It’s interesting how the field of psychiatry is still battling the same questions it did 40 years ago. This talk by Jon Ronson reminds me of a 1973 experiment by D.L. Rosenhan that tried to get 8 psychologically stable people admitted to mental hospitals. All 8 “pseudopatients” gave accurate histories, except for their names and professions (some of them were involved in the mental health profession), and they added only one false claim— that they had been hearing voices.
Seven of the pseudopatients were diagnosed as schizophrenic and admitted as mental patients. Once inside the mental institution, they behaved normally, were cooperative and especially courteous, and made no further references to hearing voices. They were all eventually discharged, with the duration of their stays averaging 19 days. Throughout their stay in the institution, not one of them was discovered and exposed by the staff as a fraud, although Rosenhan observed that the real mental patients constantly accused the pseudopatients of being sane, and even insisted that they were professionals sent in to inspect the hospital. Well, I guess it indeed does take one to know one.
Rosenhan concluded that “those whose business it is to distinguish between the sane and insane are unable to do so with any accuracy,” as all of their future evaluations of admitted patients are inevitably distorted by initial diagnoses. To Rosenhan, that sane people can lie their way into being admitted as mental patients, and that their normal behavior once admitted was not detected at all by the staff, can be counted as proofs that the psychiatric diagnostic system is invalid.
Although Rosenhan does raise a sound point, I am leaning more towards agreeing with the argument presented by one of the study’s critic, Spitzer. Spitzer argues that Rosenhan’s study results do not warrant an invalidation of the diagnostic system. Mental health professionals base patient diagnoses on the presenting symptoms. Much like the diagnostic criteria for a bleeding ulcer cannot be invalidated just because someone swallowed a cup of blood and spit it up in an emergency room, leading a physician to diagnose the condition as a bleeding ulcer, so can’t the psychiatric diagnostic system be considered invalid just because a sane person can successfully fake insanity.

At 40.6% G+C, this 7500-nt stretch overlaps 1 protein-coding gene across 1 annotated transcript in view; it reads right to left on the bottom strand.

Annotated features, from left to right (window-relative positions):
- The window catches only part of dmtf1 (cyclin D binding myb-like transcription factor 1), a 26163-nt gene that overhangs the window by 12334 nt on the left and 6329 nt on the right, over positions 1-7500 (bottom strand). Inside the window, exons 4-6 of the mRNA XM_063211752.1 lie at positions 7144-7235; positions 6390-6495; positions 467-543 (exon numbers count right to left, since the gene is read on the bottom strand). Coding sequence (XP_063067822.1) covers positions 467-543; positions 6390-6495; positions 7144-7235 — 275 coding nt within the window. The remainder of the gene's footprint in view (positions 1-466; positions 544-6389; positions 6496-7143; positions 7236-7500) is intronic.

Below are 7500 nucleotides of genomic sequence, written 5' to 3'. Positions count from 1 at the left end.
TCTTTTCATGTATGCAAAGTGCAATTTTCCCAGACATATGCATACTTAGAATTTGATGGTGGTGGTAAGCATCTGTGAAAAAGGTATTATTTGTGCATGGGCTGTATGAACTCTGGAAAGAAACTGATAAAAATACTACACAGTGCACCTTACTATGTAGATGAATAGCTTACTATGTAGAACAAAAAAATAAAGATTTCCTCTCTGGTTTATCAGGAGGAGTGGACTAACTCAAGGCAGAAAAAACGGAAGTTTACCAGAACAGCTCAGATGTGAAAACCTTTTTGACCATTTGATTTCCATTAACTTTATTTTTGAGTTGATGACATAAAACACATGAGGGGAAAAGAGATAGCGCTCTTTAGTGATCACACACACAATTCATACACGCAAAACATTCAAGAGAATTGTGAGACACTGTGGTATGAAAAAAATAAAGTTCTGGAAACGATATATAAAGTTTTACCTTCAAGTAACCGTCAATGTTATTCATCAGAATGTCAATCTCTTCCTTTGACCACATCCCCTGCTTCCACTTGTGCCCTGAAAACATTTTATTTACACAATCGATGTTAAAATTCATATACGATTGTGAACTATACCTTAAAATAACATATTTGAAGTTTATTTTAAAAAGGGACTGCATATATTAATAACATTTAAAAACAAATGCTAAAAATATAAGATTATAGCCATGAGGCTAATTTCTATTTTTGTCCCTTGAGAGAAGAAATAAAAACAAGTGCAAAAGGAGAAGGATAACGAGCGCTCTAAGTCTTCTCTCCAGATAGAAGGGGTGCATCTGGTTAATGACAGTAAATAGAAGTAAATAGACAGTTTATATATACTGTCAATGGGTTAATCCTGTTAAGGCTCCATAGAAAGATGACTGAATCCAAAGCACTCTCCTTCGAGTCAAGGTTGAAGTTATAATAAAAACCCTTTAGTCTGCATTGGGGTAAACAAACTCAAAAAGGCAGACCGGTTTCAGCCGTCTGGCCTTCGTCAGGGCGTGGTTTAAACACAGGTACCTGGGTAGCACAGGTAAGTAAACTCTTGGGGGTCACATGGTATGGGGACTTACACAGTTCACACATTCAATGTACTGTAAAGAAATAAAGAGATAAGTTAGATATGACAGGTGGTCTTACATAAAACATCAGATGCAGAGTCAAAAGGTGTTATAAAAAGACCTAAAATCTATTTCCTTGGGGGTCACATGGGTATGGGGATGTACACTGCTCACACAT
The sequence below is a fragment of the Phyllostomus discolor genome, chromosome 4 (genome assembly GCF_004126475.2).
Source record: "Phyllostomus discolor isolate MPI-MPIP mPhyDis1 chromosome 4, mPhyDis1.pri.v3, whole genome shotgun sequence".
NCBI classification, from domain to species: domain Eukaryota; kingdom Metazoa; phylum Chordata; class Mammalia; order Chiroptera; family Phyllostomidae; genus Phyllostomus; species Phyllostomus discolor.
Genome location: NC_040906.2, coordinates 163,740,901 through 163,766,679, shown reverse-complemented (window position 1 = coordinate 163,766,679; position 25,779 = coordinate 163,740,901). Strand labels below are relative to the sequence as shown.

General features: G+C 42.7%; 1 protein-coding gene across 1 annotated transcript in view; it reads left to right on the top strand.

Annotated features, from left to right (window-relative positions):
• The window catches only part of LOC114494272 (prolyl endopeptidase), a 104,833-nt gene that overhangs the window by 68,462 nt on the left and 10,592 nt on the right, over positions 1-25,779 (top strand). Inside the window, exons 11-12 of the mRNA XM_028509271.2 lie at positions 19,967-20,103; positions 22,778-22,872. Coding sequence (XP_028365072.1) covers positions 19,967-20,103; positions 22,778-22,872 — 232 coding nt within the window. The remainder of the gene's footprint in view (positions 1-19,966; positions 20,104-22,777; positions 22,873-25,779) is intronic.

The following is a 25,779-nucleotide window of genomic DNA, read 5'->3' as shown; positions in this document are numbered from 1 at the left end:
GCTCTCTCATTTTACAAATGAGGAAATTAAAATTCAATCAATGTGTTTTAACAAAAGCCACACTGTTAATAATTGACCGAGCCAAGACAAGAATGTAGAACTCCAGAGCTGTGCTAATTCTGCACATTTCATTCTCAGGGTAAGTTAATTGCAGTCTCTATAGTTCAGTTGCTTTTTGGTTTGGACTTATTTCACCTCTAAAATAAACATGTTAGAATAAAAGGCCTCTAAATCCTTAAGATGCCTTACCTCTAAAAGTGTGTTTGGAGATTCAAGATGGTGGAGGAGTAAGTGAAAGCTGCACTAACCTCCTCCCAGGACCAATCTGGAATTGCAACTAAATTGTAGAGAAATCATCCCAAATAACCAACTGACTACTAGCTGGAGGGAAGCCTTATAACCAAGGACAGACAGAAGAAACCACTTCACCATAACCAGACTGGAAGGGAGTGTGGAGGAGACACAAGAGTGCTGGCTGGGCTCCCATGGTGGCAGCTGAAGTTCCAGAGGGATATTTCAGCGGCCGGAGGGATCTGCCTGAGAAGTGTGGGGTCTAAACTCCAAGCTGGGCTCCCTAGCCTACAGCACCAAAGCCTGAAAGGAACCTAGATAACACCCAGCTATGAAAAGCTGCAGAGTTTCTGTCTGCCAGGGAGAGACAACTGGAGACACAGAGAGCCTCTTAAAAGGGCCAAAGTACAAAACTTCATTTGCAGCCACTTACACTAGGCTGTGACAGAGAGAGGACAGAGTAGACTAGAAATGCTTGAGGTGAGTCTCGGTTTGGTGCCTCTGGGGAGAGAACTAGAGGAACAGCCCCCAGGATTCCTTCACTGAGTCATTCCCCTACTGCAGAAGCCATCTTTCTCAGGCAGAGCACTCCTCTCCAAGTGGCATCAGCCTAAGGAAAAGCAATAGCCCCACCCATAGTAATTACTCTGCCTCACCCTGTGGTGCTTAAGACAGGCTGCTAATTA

Spitzer also pointed out that simply because the pseudopatients did not exhibit any more auditory hallucinations or other signs of mental illness for two weeks, does that indicate the absence of a psychiatric abnormality. This is because aside from the presenting symptoms, psychiatric diagnoses are also based on past behavior. In fact, as Spitzer highlighted, it would’ve been extremely careless for the staff to discount a history of auditory hallucination and declare the patients as being free of psychiatric illness, after just a few days of exhibiting normal, hallucination-free behavior. In Rosenhan’s study, the pseudopatients were released as being “in remission,” and to Spitzer, the fact that they were discharged with such a diagnosis (which was rare) shows the staff at least recognized the cases as atypical, if not faked. Also, that the pseudopatients were discharged in an average of just 19 days constitutes a fairly rapid response to the absence of further presenting symptoms, Spitzer added.
I think there will always be a hovering doubt over the accuracy of psychiatric diagnosis in general. After so many years of dedicated study in the field, mental illness remains a concept hazier and less understood than physical disease. We are all hoping for a more reliable diagnostic system, yes, but as for now, I guess — to borrow some words from Roosevelt — we do what we can with what we have.
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